|Pattern of division||This follows a definite pattern of division||This does not follow any definite pattern of division|
|Examples of organisms||Amoeba, bacteria, Euglena||Plasmodium, sporozoans, algae|
What is Binary Fission?
Binary fission is an asexual form of reproduction in which a unicellular organism splits into two identical daughter cells.
In this process, the nucleus of a single-celled organism will first replicate itself. Each of the two nuclei will then be pulled to opposite poles of the unicellular organism.
The organism will begin to pull apart, and in the process, further separate the two nuclei, to form two daughter cells that will grow up to the size of the parent cell.
The daughter cells formed through binary fission are genetically identical to the parent organism and to themselves.
This is because binary fission is a stable process, and the unicellular organisms have such small genomes that hardly experience mutations.
The division of the cytoplasm of the parent cell can take place in either of four different ways:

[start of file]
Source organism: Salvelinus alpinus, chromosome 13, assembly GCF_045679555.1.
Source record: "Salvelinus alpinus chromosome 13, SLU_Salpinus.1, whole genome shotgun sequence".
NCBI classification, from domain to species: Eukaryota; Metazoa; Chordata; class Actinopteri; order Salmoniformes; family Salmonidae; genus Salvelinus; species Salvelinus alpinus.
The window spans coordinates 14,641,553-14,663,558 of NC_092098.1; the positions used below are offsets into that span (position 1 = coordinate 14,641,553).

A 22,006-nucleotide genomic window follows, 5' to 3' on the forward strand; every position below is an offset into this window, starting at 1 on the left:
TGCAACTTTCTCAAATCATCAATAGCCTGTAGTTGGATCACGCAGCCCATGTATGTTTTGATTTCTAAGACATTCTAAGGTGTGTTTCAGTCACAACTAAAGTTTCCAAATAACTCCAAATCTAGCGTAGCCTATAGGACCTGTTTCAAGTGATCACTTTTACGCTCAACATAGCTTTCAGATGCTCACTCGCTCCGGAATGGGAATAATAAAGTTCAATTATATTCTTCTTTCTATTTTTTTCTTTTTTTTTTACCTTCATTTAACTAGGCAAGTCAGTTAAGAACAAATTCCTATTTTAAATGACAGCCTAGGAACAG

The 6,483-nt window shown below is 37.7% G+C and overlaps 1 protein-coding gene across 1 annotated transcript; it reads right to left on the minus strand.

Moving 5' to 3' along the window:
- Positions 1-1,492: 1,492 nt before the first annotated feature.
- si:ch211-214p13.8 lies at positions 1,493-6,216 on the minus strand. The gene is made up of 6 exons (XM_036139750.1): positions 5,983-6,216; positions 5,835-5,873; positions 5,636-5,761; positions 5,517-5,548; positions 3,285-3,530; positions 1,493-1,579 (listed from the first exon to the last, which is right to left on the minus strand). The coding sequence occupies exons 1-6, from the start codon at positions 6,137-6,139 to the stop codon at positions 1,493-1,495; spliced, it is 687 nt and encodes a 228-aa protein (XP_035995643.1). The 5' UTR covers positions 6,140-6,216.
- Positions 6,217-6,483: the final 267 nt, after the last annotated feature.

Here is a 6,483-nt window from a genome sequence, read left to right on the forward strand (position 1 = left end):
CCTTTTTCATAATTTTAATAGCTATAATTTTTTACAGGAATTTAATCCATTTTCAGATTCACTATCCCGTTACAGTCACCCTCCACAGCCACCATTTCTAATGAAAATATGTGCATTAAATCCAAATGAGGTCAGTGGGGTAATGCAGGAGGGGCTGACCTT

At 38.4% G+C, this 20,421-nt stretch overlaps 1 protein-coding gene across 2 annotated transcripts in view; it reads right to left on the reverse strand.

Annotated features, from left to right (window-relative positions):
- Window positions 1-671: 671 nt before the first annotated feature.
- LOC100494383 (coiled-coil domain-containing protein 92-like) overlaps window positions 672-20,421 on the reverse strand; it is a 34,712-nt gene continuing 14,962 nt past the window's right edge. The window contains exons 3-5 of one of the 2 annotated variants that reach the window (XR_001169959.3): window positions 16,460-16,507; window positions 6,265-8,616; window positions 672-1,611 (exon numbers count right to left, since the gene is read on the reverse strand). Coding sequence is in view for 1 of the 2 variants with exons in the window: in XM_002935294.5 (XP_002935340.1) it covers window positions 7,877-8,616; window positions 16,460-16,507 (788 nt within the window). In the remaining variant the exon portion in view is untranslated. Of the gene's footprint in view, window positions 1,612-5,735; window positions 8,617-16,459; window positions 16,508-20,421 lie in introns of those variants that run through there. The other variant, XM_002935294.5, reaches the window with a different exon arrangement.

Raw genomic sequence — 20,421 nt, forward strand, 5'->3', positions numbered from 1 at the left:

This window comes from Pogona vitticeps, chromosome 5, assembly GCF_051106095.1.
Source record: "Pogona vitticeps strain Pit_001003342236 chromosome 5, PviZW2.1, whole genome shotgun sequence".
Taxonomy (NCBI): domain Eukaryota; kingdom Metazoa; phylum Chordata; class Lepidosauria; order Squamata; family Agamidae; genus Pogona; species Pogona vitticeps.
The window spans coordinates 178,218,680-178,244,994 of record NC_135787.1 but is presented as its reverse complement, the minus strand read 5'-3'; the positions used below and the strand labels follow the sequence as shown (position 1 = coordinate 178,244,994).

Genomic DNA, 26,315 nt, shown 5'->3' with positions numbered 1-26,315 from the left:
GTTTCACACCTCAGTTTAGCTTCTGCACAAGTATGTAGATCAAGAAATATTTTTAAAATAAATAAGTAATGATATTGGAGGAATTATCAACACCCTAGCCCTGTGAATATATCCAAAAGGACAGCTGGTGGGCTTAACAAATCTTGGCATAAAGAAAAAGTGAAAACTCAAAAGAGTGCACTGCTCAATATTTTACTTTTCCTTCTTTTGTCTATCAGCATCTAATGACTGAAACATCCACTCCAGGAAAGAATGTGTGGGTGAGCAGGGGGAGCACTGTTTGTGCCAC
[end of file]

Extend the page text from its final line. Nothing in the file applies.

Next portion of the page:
- Irregular: Here, the cytoplasm divides along any axis but is always perpendicular to the axis of the division of the cell’s nucleus. An example of an organism that divides in this fashion is an amoeba.
- Longitudinal: Here, the cytoplasm divides along a longitudinal axis. An example of an organism that divides in this fashion is the flagellate,
- Transverse: Here, the cytoplasm divides along a transverse axis. An example of an organism that divides in this fashion is the ciliate protozoan,
- Oblique (left oblique and right oblique): Here, the cytoplasm divides obliquely. An example of an organism that divides in this fashion is